The question isn’t whether or not literary magazines need images—it’s about how many. How much is too much? There may have been a time when literary magazines could do without them. That time has passed. We all live on the Internet now, where the playing field between text and image has been leveled. These days we swim through them in equal measure, only breaching the surface to leap from one tab to the next. So the real question is: What’s the best ratio? How does the editor of a literary magazine balance word against image? Is the ratio 4:1? 3:1? At what point does a collection go from being a literary text to a glorified art book?
And is it even a bad thing if that were to happen?
No matter what our ideals or wisdom tells us, all books are judged in some part by their covers. And then we judge them by the look of their interior as well. We judge them by font-size, by the feel of the paper. Books and magazines live and die by their content, certainly, but that content does not exist outside of their design. That’s a factor too, and one that is becoming increasingly relevant as so much of the world screams for our attention at once.
What I’m trying to say is that literature currently exists in a context in which images are necessary to complement the words. They support them. They hold them up, grab a reader’s attention and introduce them to the text, or provide brief-but-necessary mental respite as the reader moves between chunks of prose.
A picture mixes things up, and that’s a good thing. There are more immediately gratifying things a person can do with their time rather than pick through a phonebook-sized brick of the starkest black and white.
The reason images are so vital is their immediate. The delay between seeing and feeling is about as long as it takes for the signal to travel from eye to brain. To properly evaluate a text, on the other hand, you have to read it from start to finish. Your eye may be a speedy little mechanism, but even for the best speed-reader a larger text will always take longer to read than a short one. It takes time for the eye to slide across each word, line upon line, page after page, process all that information, and finally convert it into the corresponding mental images and ideas. Now when done by a skillful author, readers will find themselves traveling deep inside a foreign psyche. You are thinking thoughts that don’t belong to you. Feeling the feels that aren’t your own. Your mind’s eye fills with that which the author feeds you through their language. And it’s like magic. There’s really nothing else like it. But the process takes time. Words progress linearly through time, whereas with an image your eye simply swallows it whole. It happens in a flash. The time it takes a viewer to process Picasso’s Guernica is more or less the same as some jpeg from your friend’s wedding posted on Facebook.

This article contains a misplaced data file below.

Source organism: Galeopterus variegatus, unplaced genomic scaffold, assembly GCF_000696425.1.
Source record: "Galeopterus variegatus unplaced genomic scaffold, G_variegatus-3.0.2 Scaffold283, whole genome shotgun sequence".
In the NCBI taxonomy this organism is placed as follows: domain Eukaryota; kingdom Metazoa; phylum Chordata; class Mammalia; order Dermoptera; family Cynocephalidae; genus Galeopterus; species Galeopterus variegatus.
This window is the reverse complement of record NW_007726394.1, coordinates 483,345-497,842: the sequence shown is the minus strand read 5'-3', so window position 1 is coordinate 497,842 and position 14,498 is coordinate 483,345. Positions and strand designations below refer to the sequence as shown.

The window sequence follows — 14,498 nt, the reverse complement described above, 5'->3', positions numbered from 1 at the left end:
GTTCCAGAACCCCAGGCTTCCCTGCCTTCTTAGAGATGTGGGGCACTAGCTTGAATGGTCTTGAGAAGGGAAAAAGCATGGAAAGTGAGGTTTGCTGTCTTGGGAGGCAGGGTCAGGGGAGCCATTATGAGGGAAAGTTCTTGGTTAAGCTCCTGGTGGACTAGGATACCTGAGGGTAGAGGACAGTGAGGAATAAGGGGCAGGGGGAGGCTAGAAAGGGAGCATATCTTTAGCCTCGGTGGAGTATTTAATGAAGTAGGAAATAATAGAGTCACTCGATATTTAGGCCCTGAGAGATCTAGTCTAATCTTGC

But the stronger an image is, the deeper it hooks you. Strong images, crafted by talented and hard working artists, will draw the viewer in. They will hold their attention. And if they accompany a text—printed as the cover of a magazine, placed above a short story—they invite the viewer to read further.
So editors need their visual artists if they want the texts they publish to be competitive. Though I happen to be of the opinion that visual artists, on the other hand, do not need editors of literary magazines. Not if the artist is looking to get paid at any rate. Most editors can’t afford to pay even their writers, much less the person they’ve asked to provide the pictures. More often than not, the best an artist can hope for from a lit mag is a bit of exposure. Or maybe they are a big fan of the magazine in question, and are just happy to contribute. In any case, it’s hard enough out there for visual artists. Commercial work can be good, but is hard to come by. And even then, clients consistently undervalue their artist’s work. They assume a piece can be pulled from thin air. “Just whip something up,” they’ll say, assuming the artist can conjure a strong piece in a handful of minutes. Some artists are unbelievably talented, and can work just that fast, but what most people don’t understand when they solicit an image from an artist is they’re not simply asking for the time an artist spends creating that one work, but the hours upon hours of practice it took them to get to the level of skill they currently possess. Being a freelance artist, and trying to actually pay your bills with it, means being very selective with your time. You have to go where the work is. Where the money is. The sad truth is that literary magazines are not a particularly fertile market.
But in a context where so many disparate avenues of information compete for our attention, the immediacy of a powerful image has never been more important. You feel its impact. You’re compelled to read further.
It’s cliché to say a picture’s worth a thousand words.
The truth is they’re probably worth a whole lot more.
Bob Schofield is an American writer of British, Chinese, Pakistani, and Egyptian descent. He currently lives in the Netherlands. He is the author and illustrator of The Inevitable June, Man Bites Cloud, and Moon Facts. He likes what words and pictures do. He wants to be a ghostly presence in your life.